Connecting Reaper to your BeatBuddy

if there is a midi device connected, it’s really easy. I use an M-Audio UNO

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In order to learn more I got a Midi Monitor program, which can “sniff” the midi events and can also act as a midi device itself–> This was very helpful detecting if Reaper was sending, and where, or if BeatBuddy was responding etc. Not essential but useful.

Restart Reaper if you’ve plugged in the device after Reaper started.
Click on the ROUTE box.

Click on under MIDI Hardware Output


Select the proper device, M-Audio in this case.
I have both the UNO hardware device (with BeatBuddy attached), and the Midi Monitor program.

Make sure the BeatBuddy midi options make sure it’s listening for midi events, and you should be able to play midi in Reaper, and hear it come out of the BeatBuddy pedal. No more guessing what it will sound like!

I can attest that this works very well. Only thing extra I did is get an extra power supply for the pedal for convenience so it doesn’t have to be unplugged at the outlet. Any supply over 300 maH is fine.

Hi Guys ,

I can tell you that this also works perfectly with Logic pro X. Just set up an external Midi channel and route to the appropriate interface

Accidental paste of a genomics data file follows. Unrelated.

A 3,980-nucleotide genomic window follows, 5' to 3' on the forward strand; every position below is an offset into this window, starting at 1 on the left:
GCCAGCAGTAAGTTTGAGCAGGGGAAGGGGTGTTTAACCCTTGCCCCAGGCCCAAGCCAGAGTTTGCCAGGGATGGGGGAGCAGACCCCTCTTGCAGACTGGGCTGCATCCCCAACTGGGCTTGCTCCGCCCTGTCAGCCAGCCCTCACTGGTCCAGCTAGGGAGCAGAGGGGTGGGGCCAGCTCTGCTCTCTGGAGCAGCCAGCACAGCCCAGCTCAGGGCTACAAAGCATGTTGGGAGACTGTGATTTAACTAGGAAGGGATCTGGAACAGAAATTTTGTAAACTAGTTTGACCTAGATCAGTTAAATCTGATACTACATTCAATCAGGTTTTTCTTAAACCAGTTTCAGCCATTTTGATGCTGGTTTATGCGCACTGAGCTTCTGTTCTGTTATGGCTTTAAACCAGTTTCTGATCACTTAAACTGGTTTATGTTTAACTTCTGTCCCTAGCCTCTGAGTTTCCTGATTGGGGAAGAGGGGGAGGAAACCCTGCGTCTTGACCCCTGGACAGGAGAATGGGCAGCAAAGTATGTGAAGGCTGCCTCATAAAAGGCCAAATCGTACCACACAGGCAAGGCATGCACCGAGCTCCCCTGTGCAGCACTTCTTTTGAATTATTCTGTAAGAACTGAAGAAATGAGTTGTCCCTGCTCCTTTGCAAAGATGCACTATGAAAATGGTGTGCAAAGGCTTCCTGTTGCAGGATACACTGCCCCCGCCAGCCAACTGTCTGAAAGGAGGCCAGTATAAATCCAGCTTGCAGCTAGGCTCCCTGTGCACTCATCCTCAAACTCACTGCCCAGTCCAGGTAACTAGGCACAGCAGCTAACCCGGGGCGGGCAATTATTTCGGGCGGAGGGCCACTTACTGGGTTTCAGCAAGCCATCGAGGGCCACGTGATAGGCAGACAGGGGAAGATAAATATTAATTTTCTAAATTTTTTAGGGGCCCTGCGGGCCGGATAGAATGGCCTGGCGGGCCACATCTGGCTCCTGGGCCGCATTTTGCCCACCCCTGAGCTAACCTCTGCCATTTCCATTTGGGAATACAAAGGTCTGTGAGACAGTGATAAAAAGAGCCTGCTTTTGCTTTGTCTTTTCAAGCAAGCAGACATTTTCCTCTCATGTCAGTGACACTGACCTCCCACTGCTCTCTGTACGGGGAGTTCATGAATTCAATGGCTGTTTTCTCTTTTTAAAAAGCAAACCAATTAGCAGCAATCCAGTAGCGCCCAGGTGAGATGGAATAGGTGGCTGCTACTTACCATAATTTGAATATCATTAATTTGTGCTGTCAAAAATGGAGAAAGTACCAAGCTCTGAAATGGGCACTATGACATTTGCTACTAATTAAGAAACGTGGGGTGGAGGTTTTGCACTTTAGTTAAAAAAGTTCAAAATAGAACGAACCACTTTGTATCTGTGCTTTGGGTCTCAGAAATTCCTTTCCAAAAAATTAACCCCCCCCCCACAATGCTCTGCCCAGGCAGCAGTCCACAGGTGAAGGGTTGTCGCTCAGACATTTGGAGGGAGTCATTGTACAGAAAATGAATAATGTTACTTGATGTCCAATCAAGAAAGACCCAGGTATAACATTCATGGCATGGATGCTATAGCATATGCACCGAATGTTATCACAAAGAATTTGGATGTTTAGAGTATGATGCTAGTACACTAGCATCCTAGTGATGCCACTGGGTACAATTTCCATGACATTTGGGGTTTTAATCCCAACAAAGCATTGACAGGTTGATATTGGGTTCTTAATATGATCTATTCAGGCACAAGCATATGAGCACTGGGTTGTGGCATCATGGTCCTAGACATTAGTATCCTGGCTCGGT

I’ve tried everything to get a midi file to play right from Logic Pro X to BB. I’ve got the bass drum on C1 and the snare on C2. I’ve moved the drums up an octave; I’ve moved the drums up 2 octaves. I’ve tried many different attempts with a bass line also. Are their any tutorials on Logic Pro X exporting Midi to BB? Thank you

What are you using to connect between your computer with LPX and your BeatBuddy?

I have a MacBook Pro, I transfer the SD card from the computer after editing, and then to BeatBuddy.
Also, while you’re here, I downloaded the “Witchita Lineman” files. I love the orchestration on the V3, however, it’s a LOT louder than the rest of the songs I’ve loaded. Any way I can balance this? There’s one bass note that seems odd on the end of the D chord right before the C chord “And I need you more than want you” Thanks for all your work. Mark

Okay, Mark—just needed to make sure as to what you were trying to do as the title to this thread is “Connecting Reaper to your BeatBuddy” and I thought that’s what you were trying to do. Sometimes it’s easier to start a new thread with a new title . . .

Phil Flood is the local LPX genius and I think he’s posted here on how to transcribe a MIDI source to a BBM-ready file. Might have to do some searching on the forum to find it.

As for the volume of Wichita Lineman, I’ll try to circle back and tweak the velocities. May take me a while, though. Is it just the strings that are too loud or is it the whole song? Thanks for the feedback :cool: